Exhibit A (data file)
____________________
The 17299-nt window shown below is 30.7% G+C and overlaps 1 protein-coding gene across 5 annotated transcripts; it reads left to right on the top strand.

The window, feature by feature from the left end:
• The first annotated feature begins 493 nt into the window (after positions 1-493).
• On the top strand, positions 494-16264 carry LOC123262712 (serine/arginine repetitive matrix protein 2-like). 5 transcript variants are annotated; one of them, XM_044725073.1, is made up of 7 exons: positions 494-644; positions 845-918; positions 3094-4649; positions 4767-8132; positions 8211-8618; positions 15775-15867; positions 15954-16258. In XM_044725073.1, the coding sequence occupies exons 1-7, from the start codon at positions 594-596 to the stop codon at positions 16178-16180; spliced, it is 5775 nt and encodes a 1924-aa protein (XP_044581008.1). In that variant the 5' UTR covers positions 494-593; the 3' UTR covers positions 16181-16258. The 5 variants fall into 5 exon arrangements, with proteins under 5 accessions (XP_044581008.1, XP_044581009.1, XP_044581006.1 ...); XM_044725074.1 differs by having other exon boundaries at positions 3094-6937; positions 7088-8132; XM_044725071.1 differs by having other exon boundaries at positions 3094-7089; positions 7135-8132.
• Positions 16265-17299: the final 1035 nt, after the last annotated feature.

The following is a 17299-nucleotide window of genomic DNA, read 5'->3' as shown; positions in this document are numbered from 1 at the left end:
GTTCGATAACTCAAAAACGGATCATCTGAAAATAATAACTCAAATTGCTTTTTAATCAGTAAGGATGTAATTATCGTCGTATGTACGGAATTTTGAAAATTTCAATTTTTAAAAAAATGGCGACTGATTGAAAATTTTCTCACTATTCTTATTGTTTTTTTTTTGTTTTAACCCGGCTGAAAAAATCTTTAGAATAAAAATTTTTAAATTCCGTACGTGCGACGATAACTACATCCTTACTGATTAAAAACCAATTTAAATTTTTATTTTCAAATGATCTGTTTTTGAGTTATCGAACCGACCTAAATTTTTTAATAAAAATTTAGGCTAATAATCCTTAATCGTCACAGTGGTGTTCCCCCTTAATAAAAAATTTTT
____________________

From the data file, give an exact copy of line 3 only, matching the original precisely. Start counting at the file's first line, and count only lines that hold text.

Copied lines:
• The first annotated feature begins 493 nt into the window (after positions 1-493).